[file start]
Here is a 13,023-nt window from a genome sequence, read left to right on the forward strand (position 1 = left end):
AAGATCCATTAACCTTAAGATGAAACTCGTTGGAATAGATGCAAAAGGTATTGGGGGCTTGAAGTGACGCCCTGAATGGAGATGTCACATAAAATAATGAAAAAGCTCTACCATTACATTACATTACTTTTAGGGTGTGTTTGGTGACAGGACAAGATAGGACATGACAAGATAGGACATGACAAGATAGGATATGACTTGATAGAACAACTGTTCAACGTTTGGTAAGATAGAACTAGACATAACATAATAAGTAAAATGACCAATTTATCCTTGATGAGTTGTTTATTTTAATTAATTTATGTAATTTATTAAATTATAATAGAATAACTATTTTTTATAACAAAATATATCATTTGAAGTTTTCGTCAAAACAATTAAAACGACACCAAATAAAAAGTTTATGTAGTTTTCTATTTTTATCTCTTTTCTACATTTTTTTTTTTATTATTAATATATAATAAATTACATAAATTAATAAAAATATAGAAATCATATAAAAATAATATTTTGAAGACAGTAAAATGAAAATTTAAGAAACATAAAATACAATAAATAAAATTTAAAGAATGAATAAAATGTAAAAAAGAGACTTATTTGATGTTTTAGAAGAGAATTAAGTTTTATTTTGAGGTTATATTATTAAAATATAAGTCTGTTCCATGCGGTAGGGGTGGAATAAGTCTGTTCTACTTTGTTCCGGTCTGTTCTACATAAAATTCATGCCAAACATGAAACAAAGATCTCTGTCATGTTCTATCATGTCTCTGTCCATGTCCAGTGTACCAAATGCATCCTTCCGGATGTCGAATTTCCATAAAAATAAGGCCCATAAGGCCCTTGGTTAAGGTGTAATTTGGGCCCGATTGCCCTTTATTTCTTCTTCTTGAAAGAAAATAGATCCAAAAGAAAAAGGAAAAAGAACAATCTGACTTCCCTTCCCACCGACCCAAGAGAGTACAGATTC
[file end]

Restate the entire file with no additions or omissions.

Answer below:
Here is a 13,023-nt window from a genome sequence, read left to right on the forward strand (position 1 = left end):
AAGATCCATTAACCTTAAGATGAAACTCGTTGGAATAGATGCAAAAGGTATTGGGGGCTTGAAGTGACGCCCTGAATGGAGATGTCACATAAAATAATGAAAAAGCTCTACCATTACATTACATTACTTTTAGGGTGTGTTTGGTGACAGGACAAGATAGGACATGACAAGATAGGACATGACAAGATAGGATATGACTTGATAGAACAACTGTTCAACGTTTGGTAAGATAGAACTAGACATAACATAATAAGTAAAATGACCAATTTATCCTTGATGAGTTGTTTATTTTAATTAATTTATGTAATTTATTAAATTATAATAGAATAACTATTTTTTATAACAAAATATATCATTTGAAGTTTTCGTCAAAACAATTAAAACGACACCAAATAAAAAGTTTATGTAGTTTTCTATTTTTATCTCTTTTCTACATTTTTTTTTTTATTATTAATATATAATAAATTACATAAATTAATAAAAATATAGAAATCATATAAAAATAATATTTTGAAGACAGTAAAATGAAAATTTAAGAAACATAAAATACAATAAATAAAATTTAAAGAATGAATAAAATGTAAAAAAGAGACTTATTTGATGTTTTAGAAGAGAATTAAGTTTTATTTTGAGGTTATATTATTAAAATATAAGTCTGTTCCATGCGGTAGGGGTGGAATAAGTCTGTTCTACTTTGTTCCGGTCTGTTCTACATAAAATTCATGCCAAACATGAAACAAAGATCTCTGTCATGTTCTATCATGTCTCTGTCCATGTCCAGTGTACCAAATGCATCCTTCCGGATGTCGAATTTCCATAAAAATAAGGCCCATAAGGCCCTTGGTTAAGGTGTAATTTGGGCCCGATTGCCCTTTATTTCTTCTTCTTGAAAGAAAATAGATCCAAAAGAAAAAGGAAAAAGAACAATCTGACTTCCCTTCCCACCGACCCAAGAGAGTACAGATTC